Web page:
The Value of Information

The intersection of statistically based insight and the realization that information can be an asset has had and will continue to have serious reverberations in the business world. Being smarter has always meant being successful; as far back as the 19th century, analytics was already generating competitive advantage.

Success requires more than just knowledge of statistics or ways of dealing with “big data.” Execution is essential, but without a plan and commitment, little happens. Success also requires an understanding of how analytics translates to competitive advantage.

Possibly the best-guarded secret in business analytics is that, in practice, its success comes down not only to organizational culture but also to the ability of managers to successfully sell the value of analytics. As researchers such as Thomas Davenport and Jeanne Harris have rightly pointed out, overall success can often be linked to a variety of factors including organizational structure, management commitment and successful strategic planning. However, it’s often “where the rubber hits the road” that the greatest impact can occur.

Analytics is a multi-disciplinary activity: the value from insight comes not from the activity but from the execution. Often, this crosses a variety of departments within an organization – few analytics groups have responsibility for both the insight creation and the execution of that insight. Because of this, selling the value of analytics isn’t just a goal for managers; it’s a necessary criterion for success.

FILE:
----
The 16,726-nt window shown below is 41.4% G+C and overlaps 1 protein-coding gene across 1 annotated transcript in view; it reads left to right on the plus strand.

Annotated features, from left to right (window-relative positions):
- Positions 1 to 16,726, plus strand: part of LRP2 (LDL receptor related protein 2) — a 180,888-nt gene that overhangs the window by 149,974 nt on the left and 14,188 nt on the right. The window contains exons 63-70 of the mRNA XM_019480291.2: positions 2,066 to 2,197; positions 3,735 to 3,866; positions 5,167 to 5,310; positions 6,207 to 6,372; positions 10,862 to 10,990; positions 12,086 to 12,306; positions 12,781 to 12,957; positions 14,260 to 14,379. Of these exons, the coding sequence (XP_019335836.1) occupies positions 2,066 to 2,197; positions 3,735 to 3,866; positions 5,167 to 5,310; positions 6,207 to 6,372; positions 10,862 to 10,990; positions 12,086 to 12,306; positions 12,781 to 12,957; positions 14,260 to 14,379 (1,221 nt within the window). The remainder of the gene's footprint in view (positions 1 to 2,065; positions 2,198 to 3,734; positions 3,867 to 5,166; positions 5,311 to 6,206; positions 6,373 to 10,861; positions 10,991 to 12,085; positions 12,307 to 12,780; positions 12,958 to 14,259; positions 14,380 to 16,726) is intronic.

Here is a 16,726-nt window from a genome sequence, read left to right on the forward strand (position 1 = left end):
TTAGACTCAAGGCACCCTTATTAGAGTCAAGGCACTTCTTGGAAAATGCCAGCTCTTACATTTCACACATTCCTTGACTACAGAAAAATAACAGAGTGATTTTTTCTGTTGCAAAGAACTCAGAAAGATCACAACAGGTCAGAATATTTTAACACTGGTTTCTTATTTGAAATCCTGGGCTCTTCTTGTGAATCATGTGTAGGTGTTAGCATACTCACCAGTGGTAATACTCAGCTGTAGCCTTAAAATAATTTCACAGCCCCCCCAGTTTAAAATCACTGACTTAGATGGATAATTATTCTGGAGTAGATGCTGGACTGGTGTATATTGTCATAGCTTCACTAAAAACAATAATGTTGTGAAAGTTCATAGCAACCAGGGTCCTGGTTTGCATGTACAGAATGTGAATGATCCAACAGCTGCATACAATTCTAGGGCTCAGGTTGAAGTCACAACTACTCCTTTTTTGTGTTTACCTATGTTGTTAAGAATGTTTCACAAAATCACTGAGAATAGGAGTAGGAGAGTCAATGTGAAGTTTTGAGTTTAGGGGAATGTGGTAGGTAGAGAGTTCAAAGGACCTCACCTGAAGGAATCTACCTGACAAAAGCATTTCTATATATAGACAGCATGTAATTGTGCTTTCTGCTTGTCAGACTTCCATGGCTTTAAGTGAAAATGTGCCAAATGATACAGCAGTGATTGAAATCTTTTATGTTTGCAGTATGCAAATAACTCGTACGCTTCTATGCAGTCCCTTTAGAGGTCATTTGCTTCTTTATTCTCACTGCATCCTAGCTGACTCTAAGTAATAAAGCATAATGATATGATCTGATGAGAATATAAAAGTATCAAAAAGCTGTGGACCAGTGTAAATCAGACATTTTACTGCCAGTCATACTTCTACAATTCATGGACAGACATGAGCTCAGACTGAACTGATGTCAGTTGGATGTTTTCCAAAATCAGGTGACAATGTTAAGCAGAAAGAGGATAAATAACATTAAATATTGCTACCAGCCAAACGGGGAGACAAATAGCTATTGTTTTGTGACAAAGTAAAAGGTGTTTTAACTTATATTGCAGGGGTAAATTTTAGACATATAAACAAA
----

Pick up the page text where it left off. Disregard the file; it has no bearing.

For many managers, this can be challenging. Despite broad interest in business analytics as a discipline, most organizations have a relatively immature understanding of what “business analytics” is, let alone how it creates value. When projects fail, it’s all too easy to point to the organization as the reason why success wasn’t achieved. Unfortunately, this is only half the picture – the harsh reality is that we, as managers and analysts, all too often carry a large portion of the blame. In an ongoing straw poll held by the author across more than 1,500 people, only a handful ever feel that they could quantify the value they were creating through applying business analytics. When even the experts can’t explain why analytics is important to the organization, what hope does a layperson have?

The value of analytics lies in its ability to deliver better outcomes. And, when it comes to selling the value of business analytics, four mistakes stand out above all others as the biggest blockers of success.

Data Quality

Business analytics solutions are intended to compile data across the organization and make it available at all levels. In this way business analytics serves as a mirror, effectively shining a light on any data quality issues that exist. Business analytics solutions, if properly implemented, can resolve some quality issues but it is not feasible to retroactively resolve all data quality issues for use in dashboards and reports.

Resolving data quality issues can be difficult. Responsibility for data quality resides across the entire organization, and therefore will require an action plan that includes the entire organization. Here are some tips you can use to begin to get a handle on your organizations data quality.

There are too many potential causes to list them all, but here are a few common problems to look for.